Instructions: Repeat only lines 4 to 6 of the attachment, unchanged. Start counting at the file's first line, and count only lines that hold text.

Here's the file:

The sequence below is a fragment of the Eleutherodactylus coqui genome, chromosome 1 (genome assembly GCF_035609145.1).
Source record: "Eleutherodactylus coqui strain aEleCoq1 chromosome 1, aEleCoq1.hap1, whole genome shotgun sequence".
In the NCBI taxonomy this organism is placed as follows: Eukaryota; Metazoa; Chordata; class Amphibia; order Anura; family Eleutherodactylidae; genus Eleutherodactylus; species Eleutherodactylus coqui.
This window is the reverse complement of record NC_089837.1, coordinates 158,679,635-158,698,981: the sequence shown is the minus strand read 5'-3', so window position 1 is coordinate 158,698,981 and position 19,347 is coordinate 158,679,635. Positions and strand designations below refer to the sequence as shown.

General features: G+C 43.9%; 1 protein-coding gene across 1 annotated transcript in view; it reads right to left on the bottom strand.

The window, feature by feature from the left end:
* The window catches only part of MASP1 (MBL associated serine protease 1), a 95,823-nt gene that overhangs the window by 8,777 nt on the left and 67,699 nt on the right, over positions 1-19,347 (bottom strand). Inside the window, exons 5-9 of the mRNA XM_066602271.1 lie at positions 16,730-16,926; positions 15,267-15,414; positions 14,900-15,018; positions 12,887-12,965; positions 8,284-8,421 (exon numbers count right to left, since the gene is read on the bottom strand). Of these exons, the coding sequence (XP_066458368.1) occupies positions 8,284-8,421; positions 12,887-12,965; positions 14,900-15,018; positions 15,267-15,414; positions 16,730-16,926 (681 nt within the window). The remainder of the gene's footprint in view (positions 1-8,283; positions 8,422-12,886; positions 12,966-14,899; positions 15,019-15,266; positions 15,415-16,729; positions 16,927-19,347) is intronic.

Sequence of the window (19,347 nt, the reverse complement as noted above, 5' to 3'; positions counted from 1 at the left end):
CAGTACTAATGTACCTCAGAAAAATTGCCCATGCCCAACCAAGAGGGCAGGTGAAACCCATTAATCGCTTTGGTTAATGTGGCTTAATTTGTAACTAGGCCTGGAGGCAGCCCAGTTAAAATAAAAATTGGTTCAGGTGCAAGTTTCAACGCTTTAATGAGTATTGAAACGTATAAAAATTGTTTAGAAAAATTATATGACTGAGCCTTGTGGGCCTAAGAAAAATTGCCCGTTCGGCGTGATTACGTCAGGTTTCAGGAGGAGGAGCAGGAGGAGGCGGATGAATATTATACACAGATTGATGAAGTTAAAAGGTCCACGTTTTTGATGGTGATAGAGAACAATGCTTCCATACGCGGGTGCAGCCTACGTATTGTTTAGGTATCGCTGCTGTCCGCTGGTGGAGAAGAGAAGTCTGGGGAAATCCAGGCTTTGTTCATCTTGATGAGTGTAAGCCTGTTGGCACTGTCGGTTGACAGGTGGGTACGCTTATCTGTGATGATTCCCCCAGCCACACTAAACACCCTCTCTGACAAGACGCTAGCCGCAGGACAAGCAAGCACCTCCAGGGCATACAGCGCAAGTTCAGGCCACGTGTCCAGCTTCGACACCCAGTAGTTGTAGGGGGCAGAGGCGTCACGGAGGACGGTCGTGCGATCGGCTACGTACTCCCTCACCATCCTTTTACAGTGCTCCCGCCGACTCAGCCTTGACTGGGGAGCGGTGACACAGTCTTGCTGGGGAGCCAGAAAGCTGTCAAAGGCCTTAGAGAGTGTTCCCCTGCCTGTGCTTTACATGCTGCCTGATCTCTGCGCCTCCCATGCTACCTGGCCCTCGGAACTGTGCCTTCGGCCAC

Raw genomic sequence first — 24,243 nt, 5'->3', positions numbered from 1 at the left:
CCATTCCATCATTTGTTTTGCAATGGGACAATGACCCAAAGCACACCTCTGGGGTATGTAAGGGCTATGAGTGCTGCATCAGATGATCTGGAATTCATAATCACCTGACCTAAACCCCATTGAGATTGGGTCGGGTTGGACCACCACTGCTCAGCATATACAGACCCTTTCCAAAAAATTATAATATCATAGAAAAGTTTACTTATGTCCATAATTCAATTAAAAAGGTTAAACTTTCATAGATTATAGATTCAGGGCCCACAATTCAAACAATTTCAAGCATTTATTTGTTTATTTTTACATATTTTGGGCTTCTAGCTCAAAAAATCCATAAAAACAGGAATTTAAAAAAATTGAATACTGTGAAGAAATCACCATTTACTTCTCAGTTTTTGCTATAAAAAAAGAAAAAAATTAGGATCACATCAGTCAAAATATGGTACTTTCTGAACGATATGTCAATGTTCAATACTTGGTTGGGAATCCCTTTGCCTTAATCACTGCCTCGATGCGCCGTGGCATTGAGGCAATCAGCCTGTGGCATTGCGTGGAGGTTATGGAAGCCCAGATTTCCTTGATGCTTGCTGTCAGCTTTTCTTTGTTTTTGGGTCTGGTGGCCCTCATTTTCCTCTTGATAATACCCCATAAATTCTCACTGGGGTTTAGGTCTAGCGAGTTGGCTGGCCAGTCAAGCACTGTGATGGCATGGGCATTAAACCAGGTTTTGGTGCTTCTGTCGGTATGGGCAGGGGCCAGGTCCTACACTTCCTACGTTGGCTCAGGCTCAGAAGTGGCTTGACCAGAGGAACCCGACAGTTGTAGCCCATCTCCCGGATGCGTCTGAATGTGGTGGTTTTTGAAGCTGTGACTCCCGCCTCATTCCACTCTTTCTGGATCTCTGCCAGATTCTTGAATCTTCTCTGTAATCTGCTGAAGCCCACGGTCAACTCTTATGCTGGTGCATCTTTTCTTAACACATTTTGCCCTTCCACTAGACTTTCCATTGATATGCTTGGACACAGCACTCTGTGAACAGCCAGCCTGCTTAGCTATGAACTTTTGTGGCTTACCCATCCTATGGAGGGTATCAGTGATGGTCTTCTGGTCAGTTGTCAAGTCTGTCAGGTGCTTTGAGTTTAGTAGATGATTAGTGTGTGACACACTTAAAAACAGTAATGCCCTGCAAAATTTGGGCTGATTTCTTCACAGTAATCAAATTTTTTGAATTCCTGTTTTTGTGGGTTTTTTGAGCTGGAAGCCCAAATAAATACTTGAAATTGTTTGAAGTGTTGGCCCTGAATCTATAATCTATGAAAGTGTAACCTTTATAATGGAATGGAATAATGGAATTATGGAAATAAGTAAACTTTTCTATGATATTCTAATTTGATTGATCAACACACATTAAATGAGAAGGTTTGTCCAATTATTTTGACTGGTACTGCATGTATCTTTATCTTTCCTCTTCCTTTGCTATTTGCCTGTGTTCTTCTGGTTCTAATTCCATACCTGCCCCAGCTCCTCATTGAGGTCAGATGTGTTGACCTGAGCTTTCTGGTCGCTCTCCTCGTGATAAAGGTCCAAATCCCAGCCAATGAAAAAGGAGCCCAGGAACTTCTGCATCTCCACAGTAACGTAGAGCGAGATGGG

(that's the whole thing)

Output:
This window is the reverse complement of record NC_089837.1, coordinates 158,679,635-158,698,981: the sequence shown is the minus strand read 5'-3', so window position 1 is coordinate 158,698,981 and position 19,347 is coordinate 158,679,635. Positions and strand designations below refer to the sequence as shown.

General features: G+C 43.9%; 1 protein-coding gene across 1 annotated transcript in view; it reads right to left on the bottom strand.

The window, feature by feature from the left end: